Wakefield man shines light on early asylum life in West Yorkshire

10 May 2016

Real life tales of murder, delusion and despair are featured in a new book which shines a light on the patients held in a Wakefield mental asylum 200 years ago.

Wakefield resident David Scrimgeour has put the experiences of patients at the West Riding Pauper Lunatic Asylum under the spotlight in ‘Proper People’, which he wrote after discovering his great grandma was held in a similar institution in Scotland.

The book uses extracts from hand written historical case notes and newspaper reports to paint a picture of what life was like for the people admitted to the asylum between 1818 and 1869, the first 50 years of its existence.

It reveals how the ‘pauper lunatics’ came to be incarcerated, and describes some of the treatment methods of the time, which included swinging patients from the ceiling and the use of mechanical restraint chairs and straightjackets. Mental health nurses were known officially as keepers and the patients were identified in medical notes by names such as ‘congenital idiot’ or ‘imbecile’.

After retiring from a lifelong career in IT sales in 2012, David, who grew up in Scotland, began researching his family history and discovered his great grandmother Elizabeth Scrimgeour had been held in an asylum near Glasgow.

With a growing interest in social history, he began to wonder what could also be discovered about the people held in the asylum in his adopted home town of Wakefield -  where people old and young were admitted from across South and West Yorkshire.

One of the accounts in Proper People describes how 17-year-old Sarah Riley from Sowerby was held in the asylum for believing she was Queen Victoria. She was detained in a room with another girl who believed the same, until she realised it was impossible for them both to be the same person – therefore curing her of her delusions.

Another account tells the tale of a child aged just eight who was admitted for being ‘insane from birth’, and died in the asylum age 45. Some patients stayed for most of their lives, like Patrick Gannon from Huddersfield, who died after being held for 54 years.

Using letters from the time, the book documents some of the relationships that patients had with their family and loved ones. Joseph Hoyle, who was found wandering the streets with a knitting needle, pricking those who passed, wrote poetry for his wife -  and was once allowed out for the day to visit her.

The asylum was one of only a handful in the UK to take people with mental conditions out of society to an institution where they were helped to recover. Previously, they would be chained to walls in workhouses, or held in cells or bedlams.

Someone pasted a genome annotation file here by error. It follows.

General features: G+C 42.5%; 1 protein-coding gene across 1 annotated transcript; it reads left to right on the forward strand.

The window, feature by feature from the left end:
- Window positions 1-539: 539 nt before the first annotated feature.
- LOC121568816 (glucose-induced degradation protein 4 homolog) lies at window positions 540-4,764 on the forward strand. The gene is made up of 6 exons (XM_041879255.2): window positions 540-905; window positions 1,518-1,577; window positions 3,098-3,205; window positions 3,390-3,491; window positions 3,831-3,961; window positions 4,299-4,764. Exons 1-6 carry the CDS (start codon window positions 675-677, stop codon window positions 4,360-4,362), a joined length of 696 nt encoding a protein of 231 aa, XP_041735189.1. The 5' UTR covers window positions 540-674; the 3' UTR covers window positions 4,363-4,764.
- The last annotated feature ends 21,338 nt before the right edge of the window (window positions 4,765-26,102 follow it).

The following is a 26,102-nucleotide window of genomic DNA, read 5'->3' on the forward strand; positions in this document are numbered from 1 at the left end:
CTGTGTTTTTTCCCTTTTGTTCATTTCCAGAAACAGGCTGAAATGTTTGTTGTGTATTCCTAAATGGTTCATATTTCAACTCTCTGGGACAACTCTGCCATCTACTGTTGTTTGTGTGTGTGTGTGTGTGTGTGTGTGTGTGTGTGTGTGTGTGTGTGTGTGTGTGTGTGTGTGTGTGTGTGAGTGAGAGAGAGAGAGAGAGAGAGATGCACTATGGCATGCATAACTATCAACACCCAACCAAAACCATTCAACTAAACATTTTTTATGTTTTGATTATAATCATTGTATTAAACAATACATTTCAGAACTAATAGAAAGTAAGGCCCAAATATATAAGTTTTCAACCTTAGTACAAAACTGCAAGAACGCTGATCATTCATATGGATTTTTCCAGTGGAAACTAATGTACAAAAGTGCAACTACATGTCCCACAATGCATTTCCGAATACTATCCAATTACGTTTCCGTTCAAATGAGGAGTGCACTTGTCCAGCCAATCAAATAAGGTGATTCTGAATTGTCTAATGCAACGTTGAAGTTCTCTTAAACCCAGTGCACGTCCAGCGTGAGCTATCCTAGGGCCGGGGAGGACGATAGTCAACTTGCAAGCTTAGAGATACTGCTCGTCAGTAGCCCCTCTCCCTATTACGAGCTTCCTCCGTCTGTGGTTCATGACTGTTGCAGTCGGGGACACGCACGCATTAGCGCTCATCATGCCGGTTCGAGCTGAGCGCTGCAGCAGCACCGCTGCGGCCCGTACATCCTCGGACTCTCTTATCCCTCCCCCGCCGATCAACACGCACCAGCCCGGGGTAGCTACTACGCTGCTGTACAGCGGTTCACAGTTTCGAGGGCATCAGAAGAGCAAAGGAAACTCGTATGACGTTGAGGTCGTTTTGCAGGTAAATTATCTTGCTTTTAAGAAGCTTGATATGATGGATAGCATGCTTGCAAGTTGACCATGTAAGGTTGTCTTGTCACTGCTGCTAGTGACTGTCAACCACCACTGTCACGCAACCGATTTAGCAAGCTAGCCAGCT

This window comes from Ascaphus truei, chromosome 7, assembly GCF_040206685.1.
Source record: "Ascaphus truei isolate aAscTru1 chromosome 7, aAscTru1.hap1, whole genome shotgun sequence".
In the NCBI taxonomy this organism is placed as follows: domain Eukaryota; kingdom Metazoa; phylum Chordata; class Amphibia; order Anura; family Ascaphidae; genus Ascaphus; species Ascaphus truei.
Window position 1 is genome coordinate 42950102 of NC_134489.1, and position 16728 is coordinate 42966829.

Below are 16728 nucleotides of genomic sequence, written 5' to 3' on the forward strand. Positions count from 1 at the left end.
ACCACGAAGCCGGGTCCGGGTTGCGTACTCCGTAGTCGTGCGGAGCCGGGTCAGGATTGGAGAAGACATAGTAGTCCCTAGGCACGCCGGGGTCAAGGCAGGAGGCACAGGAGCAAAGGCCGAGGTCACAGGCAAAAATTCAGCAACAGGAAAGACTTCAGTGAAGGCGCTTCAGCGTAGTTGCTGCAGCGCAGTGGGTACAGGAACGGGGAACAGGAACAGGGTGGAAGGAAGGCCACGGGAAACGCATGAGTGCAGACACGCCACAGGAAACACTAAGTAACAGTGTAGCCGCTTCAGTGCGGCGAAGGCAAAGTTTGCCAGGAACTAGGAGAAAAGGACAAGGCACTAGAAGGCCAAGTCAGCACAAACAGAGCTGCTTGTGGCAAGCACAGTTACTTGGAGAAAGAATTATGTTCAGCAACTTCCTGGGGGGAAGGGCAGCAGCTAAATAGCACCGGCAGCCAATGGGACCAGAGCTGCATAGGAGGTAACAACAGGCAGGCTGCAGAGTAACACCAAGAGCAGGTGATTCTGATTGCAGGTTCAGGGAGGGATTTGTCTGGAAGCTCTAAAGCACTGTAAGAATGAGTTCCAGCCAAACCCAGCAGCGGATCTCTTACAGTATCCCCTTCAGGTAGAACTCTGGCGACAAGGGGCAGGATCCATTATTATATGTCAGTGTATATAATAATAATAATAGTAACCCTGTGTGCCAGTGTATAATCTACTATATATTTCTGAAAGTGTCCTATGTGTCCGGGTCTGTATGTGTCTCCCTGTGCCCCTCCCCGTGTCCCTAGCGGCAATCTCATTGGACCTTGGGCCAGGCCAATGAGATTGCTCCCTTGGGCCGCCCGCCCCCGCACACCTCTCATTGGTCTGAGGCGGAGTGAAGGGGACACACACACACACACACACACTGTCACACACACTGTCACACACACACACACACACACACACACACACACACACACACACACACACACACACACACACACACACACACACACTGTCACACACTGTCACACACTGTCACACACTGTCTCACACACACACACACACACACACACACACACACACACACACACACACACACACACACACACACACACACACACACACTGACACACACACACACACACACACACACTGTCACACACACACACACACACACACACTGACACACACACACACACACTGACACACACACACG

David, age 59, said: “Some of the cases make very sad reading but although some of the treatment of the patients there may seem barbaric by modern standards, the asylum actually led the way in terms of the ethical treatment of mental health patients. For example, they were encouraged to do some type of work as part of their rehabilitation, which included cleaning the wards and labouring on the farm.”

David, who has self-published Proper People, will be showcasing the book at the Wakefield One library on Friday 20th May, as part of an educational event to coincide with Mental Health Awareness Week.

Taking place at 5pm, the free event will include a talk by Cara Sutherland, curator at the Mental Health Museum in Wakefield. Cara will discuss how the stories in the museum’s archives collection contribute to modern day debates about mental health, and helped inform Proper People.

David Scrimgeour will close the event with a look at how the relationships of those held in the asylum aided their recovery.

He said: “The research of this book has been a real labour of love. Although it was tough going at times trawling through realms of hand written doctors notes, I’m pleased that people are able to find out more about the lives of those held at the asylum. I’m really looking forward to sharing some of their stories during Mental Health Awareness Week.”

West Riding Pauper Lunatic Asylum later became Stanley Royd Hospital, which closed in 1995 and was converted into housing.

More details about Proper People and early life at the asylum can be found by visiting David’s blogs at  www.davidscrimgeour.co.uk and www.earlyasylumlife.uk.

Notes to editor

Attached photographs show David Scrimgeour, Elizabeth Scrimgeour in 1909, the exterior of the West Riding Pauper Lunatic Asylum in 1818 and an example of the case notes used to research the book. Larger images of the patients described in the case studies are available on request.

For more information about David and his book, visit www.davidscrimgeour.co.uk or call 07702 678128.  

Additional media contact: Mary Ferguson on 01226 766900 or at mary@capitalbmedia.co.uk

This press release was prepared by Capital B Media, a public relations and media training agency based in Sheffield, South Yorkshire. For more information, please visit www.capitalbmedia.co.uk 

View current news